Social Cognition

In the two preceding posts, I discussed situated and distributed cognition. In this closing post of the series, I want to talk about social cognition. They’re related, and yet each needs explicit consideration. If we don’t know how we think, work, and learn, we can’t optimally support both performance in the moment and continual innovation over time.

The traditional definition of social cognition is how we think about social interactions.  But here I’m emphasizing instead the fact that our thinking isn’t just in our heads or our tools, but also across our partners. That’s partly distributed cognition, but I want to emphasize it.  And this is true for formal and informal learning as well as performing.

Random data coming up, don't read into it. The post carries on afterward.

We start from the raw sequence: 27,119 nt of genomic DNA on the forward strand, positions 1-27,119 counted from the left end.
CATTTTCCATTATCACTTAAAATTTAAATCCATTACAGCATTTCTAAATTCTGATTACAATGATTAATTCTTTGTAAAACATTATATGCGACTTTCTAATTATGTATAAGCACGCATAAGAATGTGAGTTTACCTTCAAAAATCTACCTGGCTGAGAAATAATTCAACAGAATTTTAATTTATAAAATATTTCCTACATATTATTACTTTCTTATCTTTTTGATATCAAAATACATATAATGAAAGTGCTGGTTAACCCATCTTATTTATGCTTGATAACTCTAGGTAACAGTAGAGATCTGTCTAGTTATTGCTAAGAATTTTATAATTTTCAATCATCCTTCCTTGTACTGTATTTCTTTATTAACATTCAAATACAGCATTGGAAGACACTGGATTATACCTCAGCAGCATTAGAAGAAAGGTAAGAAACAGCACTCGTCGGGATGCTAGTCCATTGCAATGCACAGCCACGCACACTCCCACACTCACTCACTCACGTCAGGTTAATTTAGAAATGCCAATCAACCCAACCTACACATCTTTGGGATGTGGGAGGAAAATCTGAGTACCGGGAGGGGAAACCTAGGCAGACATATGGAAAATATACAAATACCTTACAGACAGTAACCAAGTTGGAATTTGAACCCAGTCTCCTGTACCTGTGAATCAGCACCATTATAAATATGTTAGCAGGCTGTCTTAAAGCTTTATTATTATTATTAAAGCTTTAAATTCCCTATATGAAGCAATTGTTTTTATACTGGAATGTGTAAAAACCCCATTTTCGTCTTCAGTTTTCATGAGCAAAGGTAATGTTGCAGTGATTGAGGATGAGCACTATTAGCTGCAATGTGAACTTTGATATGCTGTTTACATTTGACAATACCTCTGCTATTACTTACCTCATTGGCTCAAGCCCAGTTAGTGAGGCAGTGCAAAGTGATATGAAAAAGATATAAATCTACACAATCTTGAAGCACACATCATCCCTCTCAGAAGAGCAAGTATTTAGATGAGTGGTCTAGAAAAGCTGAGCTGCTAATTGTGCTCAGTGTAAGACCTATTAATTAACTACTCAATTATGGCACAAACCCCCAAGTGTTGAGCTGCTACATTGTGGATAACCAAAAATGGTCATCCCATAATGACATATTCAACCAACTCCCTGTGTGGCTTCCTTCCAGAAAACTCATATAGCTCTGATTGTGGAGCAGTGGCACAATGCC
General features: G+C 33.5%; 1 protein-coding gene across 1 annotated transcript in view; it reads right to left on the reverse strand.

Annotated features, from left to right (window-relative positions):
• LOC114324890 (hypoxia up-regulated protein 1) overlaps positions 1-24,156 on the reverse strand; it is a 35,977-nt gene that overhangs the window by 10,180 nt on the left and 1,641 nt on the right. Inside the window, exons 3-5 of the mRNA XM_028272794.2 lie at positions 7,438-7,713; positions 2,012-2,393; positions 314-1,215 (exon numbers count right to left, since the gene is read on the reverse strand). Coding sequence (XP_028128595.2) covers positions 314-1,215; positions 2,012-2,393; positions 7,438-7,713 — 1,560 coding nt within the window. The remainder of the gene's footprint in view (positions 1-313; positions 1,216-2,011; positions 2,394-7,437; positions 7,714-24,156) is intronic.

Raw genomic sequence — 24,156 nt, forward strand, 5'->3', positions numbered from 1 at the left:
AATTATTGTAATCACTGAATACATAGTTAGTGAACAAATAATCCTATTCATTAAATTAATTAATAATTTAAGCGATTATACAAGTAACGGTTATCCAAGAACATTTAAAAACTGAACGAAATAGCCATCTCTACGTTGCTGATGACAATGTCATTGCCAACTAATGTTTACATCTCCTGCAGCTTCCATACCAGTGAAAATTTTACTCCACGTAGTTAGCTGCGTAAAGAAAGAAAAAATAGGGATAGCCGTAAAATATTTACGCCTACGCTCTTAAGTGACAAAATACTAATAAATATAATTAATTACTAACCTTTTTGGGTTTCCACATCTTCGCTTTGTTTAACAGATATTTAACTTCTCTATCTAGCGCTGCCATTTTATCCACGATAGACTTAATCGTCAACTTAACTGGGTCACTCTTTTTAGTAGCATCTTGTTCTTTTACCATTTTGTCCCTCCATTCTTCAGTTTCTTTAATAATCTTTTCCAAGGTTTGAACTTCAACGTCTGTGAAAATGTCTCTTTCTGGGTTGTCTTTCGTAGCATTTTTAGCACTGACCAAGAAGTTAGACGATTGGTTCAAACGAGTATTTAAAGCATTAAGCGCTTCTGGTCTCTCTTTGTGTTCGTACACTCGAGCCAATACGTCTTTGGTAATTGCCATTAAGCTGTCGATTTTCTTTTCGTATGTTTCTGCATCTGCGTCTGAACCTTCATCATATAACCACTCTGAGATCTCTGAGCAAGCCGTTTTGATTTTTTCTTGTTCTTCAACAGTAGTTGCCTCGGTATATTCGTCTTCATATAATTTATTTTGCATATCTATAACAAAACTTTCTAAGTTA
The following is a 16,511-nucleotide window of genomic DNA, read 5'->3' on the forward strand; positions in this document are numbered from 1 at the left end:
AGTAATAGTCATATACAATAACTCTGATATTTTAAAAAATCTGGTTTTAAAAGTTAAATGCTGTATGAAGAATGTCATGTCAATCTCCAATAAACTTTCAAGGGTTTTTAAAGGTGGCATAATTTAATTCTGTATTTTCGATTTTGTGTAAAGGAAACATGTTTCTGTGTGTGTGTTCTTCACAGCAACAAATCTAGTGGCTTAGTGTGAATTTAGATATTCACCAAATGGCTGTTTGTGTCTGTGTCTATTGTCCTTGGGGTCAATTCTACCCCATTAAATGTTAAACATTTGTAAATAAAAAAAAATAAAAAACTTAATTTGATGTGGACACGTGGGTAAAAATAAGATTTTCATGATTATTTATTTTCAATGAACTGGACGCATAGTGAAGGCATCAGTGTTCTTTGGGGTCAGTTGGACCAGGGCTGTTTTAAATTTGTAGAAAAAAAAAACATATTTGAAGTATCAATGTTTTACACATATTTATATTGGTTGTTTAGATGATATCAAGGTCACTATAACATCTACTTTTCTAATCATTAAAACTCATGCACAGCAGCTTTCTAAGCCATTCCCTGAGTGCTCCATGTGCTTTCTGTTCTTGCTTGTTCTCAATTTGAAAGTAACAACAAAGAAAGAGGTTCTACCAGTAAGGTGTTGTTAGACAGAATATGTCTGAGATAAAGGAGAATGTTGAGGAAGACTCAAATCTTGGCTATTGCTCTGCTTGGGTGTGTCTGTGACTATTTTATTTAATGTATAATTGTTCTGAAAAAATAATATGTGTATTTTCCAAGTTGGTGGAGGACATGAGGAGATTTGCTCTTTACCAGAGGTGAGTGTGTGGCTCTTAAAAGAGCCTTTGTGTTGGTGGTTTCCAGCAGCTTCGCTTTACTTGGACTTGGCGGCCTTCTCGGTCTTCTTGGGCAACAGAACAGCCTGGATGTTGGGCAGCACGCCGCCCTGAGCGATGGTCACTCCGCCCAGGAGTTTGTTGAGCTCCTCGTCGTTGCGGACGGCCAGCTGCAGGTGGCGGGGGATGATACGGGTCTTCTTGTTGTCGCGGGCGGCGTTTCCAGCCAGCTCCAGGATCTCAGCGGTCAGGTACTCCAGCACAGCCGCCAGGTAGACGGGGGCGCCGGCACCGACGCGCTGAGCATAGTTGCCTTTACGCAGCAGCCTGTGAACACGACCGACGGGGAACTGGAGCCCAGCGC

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Report: Accessibility in Digital Learning Increasingly Complex [Schaffhauser] Distributed Cognition
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